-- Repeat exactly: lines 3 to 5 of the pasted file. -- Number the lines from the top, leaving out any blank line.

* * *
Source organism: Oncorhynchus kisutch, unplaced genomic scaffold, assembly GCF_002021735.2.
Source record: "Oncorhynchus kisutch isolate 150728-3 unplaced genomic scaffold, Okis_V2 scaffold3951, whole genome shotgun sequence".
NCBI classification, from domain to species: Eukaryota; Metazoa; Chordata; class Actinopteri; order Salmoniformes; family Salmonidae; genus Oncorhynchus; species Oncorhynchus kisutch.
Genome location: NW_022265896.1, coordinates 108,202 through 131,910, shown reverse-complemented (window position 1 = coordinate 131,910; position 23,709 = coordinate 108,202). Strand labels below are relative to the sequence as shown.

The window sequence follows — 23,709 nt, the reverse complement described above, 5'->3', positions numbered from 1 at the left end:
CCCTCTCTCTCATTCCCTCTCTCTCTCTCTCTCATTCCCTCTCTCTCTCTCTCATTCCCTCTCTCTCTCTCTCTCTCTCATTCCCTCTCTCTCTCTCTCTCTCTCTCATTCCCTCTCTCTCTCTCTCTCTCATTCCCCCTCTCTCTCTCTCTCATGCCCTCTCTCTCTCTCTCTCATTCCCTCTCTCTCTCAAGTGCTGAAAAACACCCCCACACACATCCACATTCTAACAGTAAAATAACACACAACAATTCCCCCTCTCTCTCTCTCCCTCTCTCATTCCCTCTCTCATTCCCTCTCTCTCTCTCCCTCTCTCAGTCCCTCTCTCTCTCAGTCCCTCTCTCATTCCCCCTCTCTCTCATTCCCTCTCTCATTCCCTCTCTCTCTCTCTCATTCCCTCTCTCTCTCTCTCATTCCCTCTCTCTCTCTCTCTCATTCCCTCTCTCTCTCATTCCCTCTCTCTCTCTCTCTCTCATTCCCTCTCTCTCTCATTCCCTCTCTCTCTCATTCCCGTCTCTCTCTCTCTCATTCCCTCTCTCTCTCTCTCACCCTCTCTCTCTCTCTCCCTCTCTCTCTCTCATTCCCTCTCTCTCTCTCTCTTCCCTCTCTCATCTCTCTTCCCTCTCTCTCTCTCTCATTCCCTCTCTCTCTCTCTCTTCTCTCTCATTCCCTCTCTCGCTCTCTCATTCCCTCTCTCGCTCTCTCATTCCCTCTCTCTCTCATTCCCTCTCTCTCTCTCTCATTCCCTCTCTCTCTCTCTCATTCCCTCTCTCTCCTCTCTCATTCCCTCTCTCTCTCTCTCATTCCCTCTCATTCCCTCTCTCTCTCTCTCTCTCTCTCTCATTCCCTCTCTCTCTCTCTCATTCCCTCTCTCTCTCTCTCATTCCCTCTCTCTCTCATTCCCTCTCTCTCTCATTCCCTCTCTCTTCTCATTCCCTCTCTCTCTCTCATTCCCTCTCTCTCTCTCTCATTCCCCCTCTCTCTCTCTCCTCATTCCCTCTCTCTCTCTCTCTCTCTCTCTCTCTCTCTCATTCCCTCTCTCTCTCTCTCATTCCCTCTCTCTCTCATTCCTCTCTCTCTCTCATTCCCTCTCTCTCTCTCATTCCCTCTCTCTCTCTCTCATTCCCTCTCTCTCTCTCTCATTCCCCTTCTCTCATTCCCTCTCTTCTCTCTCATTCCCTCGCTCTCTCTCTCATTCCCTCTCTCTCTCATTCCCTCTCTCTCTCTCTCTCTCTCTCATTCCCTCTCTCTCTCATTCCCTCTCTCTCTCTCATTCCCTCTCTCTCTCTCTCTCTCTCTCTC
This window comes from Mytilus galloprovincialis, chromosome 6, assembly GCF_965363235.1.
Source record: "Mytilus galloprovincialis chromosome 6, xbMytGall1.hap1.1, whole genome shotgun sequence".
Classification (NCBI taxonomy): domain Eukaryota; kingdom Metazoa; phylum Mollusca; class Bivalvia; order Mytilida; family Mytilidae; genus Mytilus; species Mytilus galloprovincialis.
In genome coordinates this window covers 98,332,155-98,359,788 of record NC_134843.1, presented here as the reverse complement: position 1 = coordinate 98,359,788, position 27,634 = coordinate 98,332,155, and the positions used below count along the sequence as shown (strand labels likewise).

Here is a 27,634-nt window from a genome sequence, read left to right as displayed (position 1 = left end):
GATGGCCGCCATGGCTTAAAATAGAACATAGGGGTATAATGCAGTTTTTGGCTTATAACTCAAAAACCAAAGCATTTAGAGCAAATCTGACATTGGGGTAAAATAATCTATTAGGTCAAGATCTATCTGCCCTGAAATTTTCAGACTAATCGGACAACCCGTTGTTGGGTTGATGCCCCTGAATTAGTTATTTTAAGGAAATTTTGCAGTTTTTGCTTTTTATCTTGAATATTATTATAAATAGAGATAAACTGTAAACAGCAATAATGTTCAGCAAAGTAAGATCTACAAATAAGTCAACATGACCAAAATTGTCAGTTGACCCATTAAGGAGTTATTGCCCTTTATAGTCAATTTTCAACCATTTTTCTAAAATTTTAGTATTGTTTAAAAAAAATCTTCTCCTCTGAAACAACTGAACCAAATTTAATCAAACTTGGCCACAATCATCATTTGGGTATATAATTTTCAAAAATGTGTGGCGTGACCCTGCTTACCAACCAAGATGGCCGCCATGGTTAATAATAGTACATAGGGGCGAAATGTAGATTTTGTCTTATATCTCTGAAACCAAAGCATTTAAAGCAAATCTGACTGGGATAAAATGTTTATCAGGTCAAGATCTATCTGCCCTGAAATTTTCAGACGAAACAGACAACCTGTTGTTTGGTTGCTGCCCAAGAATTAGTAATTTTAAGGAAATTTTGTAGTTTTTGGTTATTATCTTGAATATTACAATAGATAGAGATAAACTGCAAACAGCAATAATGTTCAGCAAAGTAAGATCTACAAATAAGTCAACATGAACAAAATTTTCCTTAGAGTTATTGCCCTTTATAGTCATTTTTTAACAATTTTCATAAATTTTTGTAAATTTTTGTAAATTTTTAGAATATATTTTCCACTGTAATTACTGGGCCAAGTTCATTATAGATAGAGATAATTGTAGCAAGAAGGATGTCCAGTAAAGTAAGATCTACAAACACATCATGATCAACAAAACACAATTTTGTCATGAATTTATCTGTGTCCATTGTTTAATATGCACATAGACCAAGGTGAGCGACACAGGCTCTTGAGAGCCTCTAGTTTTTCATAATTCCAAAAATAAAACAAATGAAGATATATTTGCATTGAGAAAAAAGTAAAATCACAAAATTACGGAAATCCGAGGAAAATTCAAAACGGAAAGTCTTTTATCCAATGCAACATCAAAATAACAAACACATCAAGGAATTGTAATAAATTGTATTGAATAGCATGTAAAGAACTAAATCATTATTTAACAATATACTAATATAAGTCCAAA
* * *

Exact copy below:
NCBI classification, from domain to species: Eukaryota; Metazoa; Chordata; class Actinopteri; order Salmoniformes; family Salmonidae; genus Oncorhynchus; species Oncorhynchus kisutch.
Genome location: NW_022265896.1, coordinates 108,202 through 131,910, shown reverse-complemented (window position 1 = coordinate 131,910; position 23,709 = coordinate 108,202). Strand labels below are relative to the sequence as shown.

The window sequence follows — 23,709 nt, the reverse complement described above, 5'->3', positions numbered from 1 at the left end: